Conducting UX research
After writing my article on UX, I got some questions on the research side of things. As I have been on a UX brainwave the past many months, here is how I aim to do the research. It is not like research is my forte. I had to do some digging. I had some experts support me with crafting the methodology. My main fear was bias – how do I ensure I am not predesposing my respondents to an answer? The reality is – no matter how smart you are, you cannot avoid the bias of your own mind. You need to train your brain to avoid creating leading questions, and structuring your questions correctly. There needs to be a decision in regards to how much quantitative work versus how much qualitative work would be done. In this post I will walk you through the quantitatvi side of things.
Here are my top tips for successful quantitative UX research (or how I roll):
- Define what do you want to find out. You will not be able to find out everything you ever wanted. So there are 2 options:
- Prioritise what is the most important finding for you, and structure your questions to answer that
- Stage your research in phases, to allow for multiple sets of questions
- Limit the number of questions – gone are the days where people will sit and answer a Census style questionnaire. Anything more than 5 minutes is a stretch.
- Just gather information you do not have – if you have a customer portal (you know who they are), do not ask them again, it is just a waste of 30 seconds
- Offer an incentive – I mean this is always an easy win. People are more likely to give away their time if you incentivize them (shock 🙂 )
- Do not try to impose your own opinion. Research is there to prove your hypothesis right or wrong – you should not be emotionally attached to your hypothesis. (As your heart might be broken 🙂 ) The reason why you do research is to understand things better, so in the grand scheme of things it does not matter if you are right or wrong. If you knew it all you wouldn’t be doing research right?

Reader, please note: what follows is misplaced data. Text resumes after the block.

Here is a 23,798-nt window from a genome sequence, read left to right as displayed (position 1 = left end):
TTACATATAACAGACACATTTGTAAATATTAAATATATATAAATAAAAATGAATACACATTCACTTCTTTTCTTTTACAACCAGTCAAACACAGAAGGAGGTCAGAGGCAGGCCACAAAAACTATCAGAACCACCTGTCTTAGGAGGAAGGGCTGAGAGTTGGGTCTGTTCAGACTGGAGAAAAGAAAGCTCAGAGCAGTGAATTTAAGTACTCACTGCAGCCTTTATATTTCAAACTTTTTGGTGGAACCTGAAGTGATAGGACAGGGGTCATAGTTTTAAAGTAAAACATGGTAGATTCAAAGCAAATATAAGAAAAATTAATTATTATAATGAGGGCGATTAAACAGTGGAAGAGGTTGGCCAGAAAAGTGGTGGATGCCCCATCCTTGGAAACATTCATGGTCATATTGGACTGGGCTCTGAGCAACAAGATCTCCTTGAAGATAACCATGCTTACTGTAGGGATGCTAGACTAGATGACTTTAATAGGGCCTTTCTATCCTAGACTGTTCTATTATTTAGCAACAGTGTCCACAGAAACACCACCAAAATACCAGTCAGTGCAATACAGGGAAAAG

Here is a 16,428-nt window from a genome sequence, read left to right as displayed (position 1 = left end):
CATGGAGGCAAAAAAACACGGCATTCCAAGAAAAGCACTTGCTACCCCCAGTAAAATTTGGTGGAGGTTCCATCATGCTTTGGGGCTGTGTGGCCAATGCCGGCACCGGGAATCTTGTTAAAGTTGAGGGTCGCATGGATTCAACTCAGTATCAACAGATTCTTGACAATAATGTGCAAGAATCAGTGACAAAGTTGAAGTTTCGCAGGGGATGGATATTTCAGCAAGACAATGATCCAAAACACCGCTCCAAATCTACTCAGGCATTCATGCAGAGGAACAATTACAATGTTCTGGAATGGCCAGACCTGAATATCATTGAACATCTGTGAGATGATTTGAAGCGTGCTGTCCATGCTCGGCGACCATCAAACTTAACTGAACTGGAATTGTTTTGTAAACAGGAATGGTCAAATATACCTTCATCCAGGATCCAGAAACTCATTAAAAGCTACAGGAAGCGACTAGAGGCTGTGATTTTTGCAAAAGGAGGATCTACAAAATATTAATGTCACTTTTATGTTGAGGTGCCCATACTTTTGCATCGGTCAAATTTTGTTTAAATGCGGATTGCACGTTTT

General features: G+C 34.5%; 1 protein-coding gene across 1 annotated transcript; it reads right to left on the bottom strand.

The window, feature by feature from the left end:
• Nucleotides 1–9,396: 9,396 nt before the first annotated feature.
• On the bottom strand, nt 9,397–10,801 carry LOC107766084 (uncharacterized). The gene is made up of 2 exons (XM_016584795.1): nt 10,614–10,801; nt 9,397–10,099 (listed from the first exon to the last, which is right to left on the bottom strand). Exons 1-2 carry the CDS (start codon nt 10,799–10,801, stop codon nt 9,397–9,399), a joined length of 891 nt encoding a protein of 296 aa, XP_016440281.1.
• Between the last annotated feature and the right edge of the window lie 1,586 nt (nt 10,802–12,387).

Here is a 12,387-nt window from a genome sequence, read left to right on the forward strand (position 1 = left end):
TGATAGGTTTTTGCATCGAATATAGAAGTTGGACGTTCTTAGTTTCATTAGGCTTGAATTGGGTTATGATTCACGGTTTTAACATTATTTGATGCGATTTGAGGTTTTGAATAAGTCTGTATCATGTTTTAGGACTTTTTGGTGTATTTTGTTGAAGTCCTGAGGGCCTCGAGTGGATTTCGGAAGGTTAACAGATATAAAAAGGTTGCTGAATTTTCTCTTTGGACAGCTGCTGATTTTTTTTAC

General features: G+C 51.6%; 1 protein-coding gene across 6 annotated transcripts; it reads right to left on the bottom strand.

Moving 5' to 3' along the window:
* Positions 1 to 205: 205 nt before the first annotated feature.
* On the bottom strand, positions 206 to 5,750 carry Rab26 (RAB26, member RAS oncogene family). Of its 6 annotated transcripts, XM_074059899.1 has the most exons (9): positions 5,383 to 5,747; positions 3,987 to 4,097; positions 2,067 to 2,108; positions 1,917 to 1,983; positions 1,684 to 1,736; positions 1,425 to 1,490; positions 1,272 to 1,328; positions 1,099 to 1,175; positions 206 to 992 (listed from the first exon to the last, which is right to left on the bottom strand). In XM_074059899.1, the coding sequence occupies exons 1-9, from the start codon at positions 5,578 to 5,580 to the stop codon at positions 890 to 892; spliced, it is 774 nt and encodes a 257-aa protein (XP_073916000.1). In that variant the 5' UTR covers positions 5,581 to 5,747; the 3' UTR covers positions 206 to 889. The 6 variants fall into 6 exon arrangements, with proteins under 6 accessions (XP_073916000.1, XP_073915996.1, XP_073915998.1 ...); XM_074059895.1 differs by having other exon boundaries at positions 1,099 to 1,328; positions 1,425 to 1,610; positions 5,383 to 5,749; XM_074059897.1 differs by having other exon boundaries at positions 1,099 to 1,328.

- Do not go for crazy complex matrices that try to cramp in 75 variations of an answer – people do not get them and it is likely they will drop out. Been there done that, so i understand the temptation
- Ask scale questions (1-5, happy to sad face, green to red) – ‘How likely are you to…’ ‘How important is it for you to…’ . So if you want to know how much people love your website, do not just ask ‘Don’t you just love our website’. Go for a more generic question ‘How satisfied are you with our website journey?’ , ‘How important is it for you to have a website for brand X’ etc…
- Decide on a sample that makes statistical sense – if you have 5000 people, and you send the survey to 50, get 5 answers back that is not a proper sample. You need to decide what sample makes statistical sense given your database. This is something that will differ business to business. When you take your sample decision, I guess you need someone more analytical than me to give you the right sample size.
- Allow enough time to analyse the results, make sense of them and design a strategy.
- Have your UX person ready to start scamping ideas based on what you found out
- You need to get feedback on your scamps/wireframes/prototypes before you go into full blown development – this can be internal stakeholder or a sample of your customers (company dependent)
Just remember research is cold hearted and emotionless, this is what is going to get you the best results. The moment you insert emotion, you are introducing bias and the results will be inaccurate.